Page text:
10 Dec 2012
- Written by David A. Love\, The Grio
by David A. Love
With Sen. Jim DeMint announcing his retirement in order to head the conservative Heritage Foundation, Rep. Tim Scott (R-South Carolina) – the only black Republican in the new Congress in January – is the favorite to replace him.
If South Carolina Gov. Nikki Haley appoints him to the seat to serve the remainder of DeMint's term, the move would be good for diversity in the Senate, which currently has no African-Americans. Roland Burris, the last black senator, left office in 2010. Further, the decision to pick Scott would help to rehabilitate the image of the Republican Party, which receives little black support and whose policies have alienated black voters in recent years.
But would a Senator Tim Scott be a good thing for black people? Maybe not so much. But let's weigh the pros and cons.
At first glance, Scott's story is appealing and compelling. As he mentioned at the Republican National Convention this past summer, he grew up poor in a single-parent household and rose out of poverty to become a businessman, politician, and ultimately the first black Republican member of Congress from South Carolina since Reconstruction.
An African-American from South Carolina in the Senate would reflect the changes taking place in that state. Today's Palmetto State is not the state of Civil War secession, nor is it the state of segregation or Strom Thurmond. And although it is a red state, President Obama won 44 percent of the vote. The Latino population in South Carolina grew 148 percent over the past decade.
Unlike the vocal Tea Party darling Allen West—the other black Republican in the House of Representatives, who lost his Florida seat in November—Scott has kept his nose clean by staying out of the spotlight and away from controversial remarks. Further, to his credit, he has stressed the need for the GOP to connect with voters "of all backgrounds."
Nevertheless, DeMint wants Scott to succeed him, which speaks volumes about the implications of a Senator Scott for the black electorate.
DeMint is a Tea Party hardliner and a leader in that movement, with a mere 7 percent rating from the NAACP and the ACLU, indicating an anti-civil rights and civil liberties record. Scott is not quite as hardline as DeMint, but shares his right wing political views. In addition, Scott is an evangelical social conservative, pro-life and anti-gay marriage, and a Club for Growth and Tea Party favorite who just happens to be black. He even favored posting the Ten Commandments outside the Charleston City Council
As his voting record shows, Rep. Scott is a rank-and-file Republican who voted to repeal Obamacare. He sponsored legislation banning federal agencies from deducting union dues from their employees. In addition, Scott received a zero percent rating from the United Food and Commercial Workers Union and a 100 percent rating from the Competitive Enterprise Institute, indicating a completely pro-management voting record.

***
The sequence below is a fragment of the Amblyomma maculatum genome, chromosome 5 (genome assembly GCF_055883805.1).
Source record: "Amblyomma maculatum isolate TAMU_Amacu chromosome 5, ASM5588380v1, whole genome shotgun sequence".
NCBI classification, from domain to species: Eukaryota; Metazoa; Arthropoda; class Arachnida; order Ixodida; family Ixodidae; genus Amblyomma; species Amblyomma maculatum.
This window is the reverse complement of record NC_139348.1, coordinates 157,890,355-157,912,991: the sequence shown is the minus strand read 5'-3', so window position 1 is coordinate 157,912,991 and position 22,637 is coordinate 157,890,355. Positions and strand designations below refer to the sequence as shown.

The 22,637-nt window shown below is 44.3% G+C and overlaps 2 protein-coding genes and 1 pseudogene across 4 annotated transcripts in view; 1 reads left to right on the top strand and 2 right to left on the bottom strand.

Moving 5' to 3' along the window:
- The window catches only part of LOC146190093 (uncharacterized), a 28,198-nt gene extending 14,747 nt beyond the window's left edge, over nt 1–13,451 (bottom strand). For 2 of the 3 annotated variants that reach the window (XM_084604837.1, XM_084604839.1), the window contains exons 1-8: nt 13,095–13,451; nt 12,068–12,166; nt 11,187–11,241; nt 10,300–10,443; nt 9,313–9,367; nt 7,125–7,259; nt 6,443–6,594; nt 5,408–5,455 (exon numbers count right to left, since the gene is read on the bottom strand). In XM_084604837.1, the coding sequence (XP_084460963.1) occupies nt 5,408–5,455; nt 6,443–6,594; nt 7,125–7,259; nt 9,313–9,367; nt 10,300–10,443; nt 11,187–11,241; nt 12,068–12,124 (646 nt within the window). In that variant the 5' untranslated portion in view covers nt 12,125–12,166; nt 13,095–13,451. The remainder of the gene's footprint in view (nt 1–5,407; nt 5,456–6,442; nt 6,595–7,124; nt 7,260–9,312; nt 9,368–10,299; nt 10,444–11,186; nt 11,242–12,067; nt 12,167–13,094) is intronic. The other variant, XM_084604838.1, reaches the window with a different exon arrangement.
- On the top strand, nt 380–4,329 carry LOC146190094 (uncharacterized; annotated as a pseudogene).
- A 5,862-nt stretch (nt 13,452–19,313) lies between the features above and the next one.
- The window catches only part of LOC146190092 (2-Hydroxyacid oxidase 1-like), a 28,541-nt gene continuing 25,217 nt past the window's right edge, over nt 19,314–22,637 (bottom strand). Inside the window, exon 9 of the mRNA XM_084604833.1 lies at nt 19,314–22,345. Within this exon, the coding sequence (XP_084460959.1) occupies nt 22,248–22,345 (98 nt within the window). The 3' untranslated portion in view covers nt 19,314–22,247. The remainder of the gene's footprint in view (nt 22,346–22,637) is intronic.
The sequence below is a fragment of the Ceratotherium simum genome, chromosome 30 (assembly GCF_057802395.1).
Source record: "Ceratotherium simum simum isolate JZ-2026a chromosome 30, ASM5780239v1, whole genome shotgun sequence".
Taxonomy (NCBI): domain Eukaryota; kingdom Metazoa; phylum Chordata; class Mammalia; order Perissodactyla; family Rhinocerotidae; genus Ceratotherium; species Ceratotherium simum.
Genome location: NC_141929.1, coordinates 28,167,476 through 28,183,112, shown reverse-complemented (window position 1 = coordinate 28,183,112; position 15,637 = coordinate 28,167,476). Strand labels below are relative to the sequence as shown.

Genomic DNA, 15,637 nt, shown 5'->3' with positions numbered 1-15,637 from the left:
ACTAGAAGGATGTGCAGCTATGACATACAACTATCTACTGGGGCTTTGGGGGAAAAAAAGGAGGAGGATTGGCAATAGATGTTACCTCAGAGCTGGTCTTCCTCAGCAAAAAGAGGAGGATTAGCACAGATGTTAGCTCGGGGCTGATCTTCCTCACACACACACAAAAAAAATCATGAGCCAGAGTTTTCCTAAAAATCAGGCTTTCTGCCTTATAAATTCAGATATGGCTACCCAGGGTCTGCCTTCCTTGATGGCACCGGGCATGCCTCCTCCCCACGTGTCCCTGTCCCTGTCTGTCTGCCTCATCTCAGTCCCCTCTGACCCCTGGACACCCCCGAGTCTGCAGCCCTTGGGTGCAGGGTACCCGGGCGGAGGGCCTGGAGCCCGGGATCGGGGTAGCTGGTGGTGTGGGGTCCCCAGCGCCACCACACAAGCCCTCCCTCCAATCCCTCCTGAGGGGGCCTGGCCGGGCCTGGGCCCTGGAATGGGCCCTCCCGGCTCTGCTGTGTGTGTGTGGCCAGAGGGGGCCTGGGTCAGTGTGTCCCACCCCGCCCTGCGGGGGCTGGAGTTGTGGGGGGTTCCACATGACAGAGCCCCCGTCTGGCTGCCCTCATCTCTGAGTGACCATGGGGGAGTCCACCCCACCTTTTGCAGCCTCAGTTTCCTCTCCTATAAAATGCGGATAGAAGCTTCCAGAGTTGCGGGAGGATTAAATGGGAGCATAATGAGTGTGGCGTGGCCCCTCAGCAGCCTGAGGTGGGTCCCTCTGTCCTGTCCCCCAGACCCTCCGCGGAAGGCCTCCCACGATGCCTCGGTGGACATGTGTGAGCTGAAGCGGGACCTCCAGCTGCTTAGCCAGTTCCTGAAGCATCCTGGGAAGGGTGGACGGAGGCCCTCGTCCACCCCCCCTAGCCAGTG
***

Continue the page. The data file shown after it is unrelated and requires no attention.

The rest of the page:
Scott supports immigration legislation similar to Arizona's S.B. 1070, and he co-sponsored Rep. Steve King's anti-immigrant birthright citizenship bill—which would have eliminated automatic citizenship to children born in the U.S. by requiring at least one parent be a U.S. citizen or permanent resident.
Last year, Scott suggested President Obama should be impeached if he tried to raise the debt ceiling without congressional approval.
In many ways, Tim Scott parallels Supreme Court Justice Clarence Thomas. As a Supreme Court nominee twenty-one years ago, Thomas was offered by his backers as a living Horatio Alger success story, a black man who grew up in poverty in rural Georgia and pulled himself up by his bootstraps. Thomas has since been a disappointment to many on the black community, aligning himself with the court's conservative majority and voting against civil rights and affirmative action.
And yet, while Thomas believes affirmative action rendered his Yale law degree worthless, his nomination by President George H.W. Bush was widely interpreted as a cynical form of race-based affirmative action. The seat once occupied by the civil rights giant Thurgood Marshall was filled with a black conservative hostile to civil rights, who arguably was not the most qualified conservative, and not even the best black conservative candidate for the job.
Similarly, the evidence suggests Tim Scott's political views—the core values of the Tea Party—would alienate most African-Americans, who make up over 28 percent of the population of South Carolina. These are the views that have made the Republican Party a nearly exclusively white party, on purpose. Running in a conservative district that is three-quarters white, Scott has had no reason to appeal to black voters. There is no evidence he would buck his party or moderate his views in the Senate.
If Rep. Scott becomes the next senator from South Carolina, he will be the first black Republican Senator since Edward Brooke (R-Massachusetts). A moderate Republican with liberal social views, Senator Brooke was a champion of civil rights who fought against housing discrimination, defended the extension of the Voting Rights Act, and supported affirmative action.
But Tim Scott is no Edward Brooke. At this point, a white moderate Republican such as former Gov. Mark Sanford is a better bet for black America. Sanford, who once held Scott's House seat, is considering running for DeMint's Senate seat in 2014.
(Follow David A. Love on Twitter at @davidalove)
Photo: U.S. Speaker of the House Rep. John Boehner (R-OH) (L) participates in a ceremonial swearing-in with Rep. Tim Scott (R-SC) (2nd R) during a ceremonial swearing-in on Capitol Hill January 5, 2011 in Washington, DC. The 112 U.S. Congress has convened on Capitol Hill today. (Photo by Alex Wong/Getty Images)